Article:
Advantages and disadvantages of rear-wheel drive
When it comes to cars, rear-wheel drive options are a dying breed to say the least. Why is that? We may be able to shed some light on that as we explore the advantages and disadvantages of rear-wheel drive in both cars and trucks.
Why are most cars front-wheel drive?
There are a few reasons why rear-wheel drive fell to the wayside. The chief reason comes down to weight, and by extension, efficiency. With the engine up front, distributing power to the front wheels saves you weight since you don’t need a long driveshaft. With engines becoming smaller and smaller, the packaging of front-wheel-drive cars has become easier too.
For the everyday driver, front-wheel-drive cars are easier to control as well. With a rear-wheel-drive car, when the wheels break loose the back end tends to swing around. On a front-wheel-drive car, you typically keep going relatively straight when the wheels break loose. Granted, this isn’t so much a big deal with the widespread adoption of traction control, but it may have led to an earlier adoption of the FWD form factor.
Why is rear-wheel drive favored in sports cars?
We’ve established that front-wheel drive is typically lighter, but if that’s the case, then why do most sportscars put the drive wheels in back? The answer to this is quite simple and it all comes down to weight transfer.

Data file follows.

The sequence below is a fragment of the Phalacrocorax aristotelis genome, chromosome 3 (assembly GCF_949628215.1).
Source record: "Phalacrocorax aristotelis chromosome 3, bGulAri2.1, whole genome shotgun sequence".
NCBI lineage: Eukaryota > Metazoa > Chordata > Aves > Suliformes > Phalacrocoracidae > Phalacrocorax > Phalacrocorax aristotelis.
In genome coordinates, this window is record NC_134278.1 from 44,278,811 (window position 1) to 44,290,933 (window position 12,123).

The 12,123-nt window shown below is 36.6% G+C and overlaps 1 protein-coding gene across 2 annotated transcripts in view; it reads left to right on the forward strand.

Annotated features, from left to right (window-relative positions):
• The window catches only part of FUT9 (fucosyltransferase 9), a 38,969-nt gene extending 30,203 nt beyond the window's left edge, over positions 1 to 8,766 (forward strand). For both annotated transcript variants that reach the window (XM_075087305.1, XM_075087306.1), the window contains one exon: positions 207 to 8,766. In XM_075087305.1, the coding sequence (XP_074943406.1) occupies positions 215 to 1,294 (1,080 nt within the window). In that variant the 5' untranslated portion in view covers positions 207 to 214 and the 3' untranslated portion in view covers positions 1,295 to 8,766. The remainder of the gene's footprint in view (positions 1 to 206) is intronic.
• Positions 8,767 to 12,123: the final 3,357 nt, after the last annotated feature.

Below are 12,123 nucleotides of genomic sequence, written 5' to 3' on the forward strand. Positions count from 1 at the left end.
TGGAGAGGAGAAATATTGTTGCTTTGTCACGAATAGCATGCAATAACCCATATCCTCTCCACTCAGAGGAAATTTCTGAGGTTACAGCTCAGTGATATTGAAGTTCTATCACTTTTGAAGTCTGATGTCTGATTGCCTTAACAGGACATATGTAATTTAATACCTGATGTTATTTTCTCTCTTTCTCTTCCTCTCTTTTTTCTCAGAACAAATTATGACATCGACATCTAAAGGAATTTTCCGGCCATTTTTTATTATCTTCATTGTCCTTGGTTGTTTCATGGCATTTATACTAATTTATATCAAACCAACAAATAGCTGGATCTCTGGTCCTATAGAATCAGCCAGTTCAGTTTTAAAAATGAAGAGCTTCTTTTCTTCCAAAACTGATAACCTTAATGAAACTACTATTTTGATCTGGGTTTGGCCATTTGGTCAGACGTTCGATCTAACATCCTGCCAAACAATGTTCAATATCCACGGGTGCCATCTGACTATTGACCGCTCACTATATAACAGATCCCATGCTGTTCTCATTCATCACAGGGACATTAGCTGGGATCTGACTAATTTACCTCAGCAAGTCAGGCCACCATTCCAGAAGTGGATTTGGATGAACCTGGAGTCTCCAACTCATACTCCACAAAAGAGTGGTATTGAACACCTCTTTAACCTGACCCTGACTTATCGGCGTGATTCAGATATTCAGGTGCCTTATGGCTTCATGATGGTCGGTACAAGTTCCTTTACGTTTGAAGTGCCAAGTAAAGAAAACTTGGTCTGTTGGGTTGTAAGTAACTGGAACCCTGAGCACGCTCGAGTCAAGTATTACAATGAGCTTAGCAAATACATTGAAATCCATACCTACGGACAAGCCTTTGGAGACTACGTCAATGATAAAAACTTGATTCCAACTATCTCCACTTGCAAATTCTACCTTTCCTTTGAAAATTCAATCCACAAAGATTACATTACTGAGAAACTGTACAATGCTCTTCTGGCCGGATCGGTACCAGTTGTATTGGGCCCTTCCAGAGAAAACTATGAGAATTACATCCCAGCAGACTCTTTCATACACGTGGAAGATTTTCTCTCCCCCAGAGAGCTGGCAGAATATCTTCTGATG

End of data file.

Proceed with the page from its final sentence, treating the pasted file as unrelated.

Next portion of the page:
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When you mash on the throttle, your car actually lurches backward. It’s this weight transfer that makes drag cars do wheelies. Because of this, you lose traction on your front wheels (as they have less weight on them) and you gain traction on your rear wheels.
For the purposes of straight-line acceleration, power going to the rear wheels is better. Couple this with the fact that most sports cars have near 50/50 weight distribution between the front and the rear, and you have a great recipe for a fun car.
Is rear-wheel drive preferable in trucks?
Most trucks either come with 4×4 or with RWD, and there’s a good reason for that. Having a rear-wheel-drive truck does mean you are going to make sacrifices in traction since most of a truck’s weight is up front, but that whole equation flips on its ear when you are towing. This is why RWD is still the most popular alternative to the heavier and less-efficient 4×4 trucks.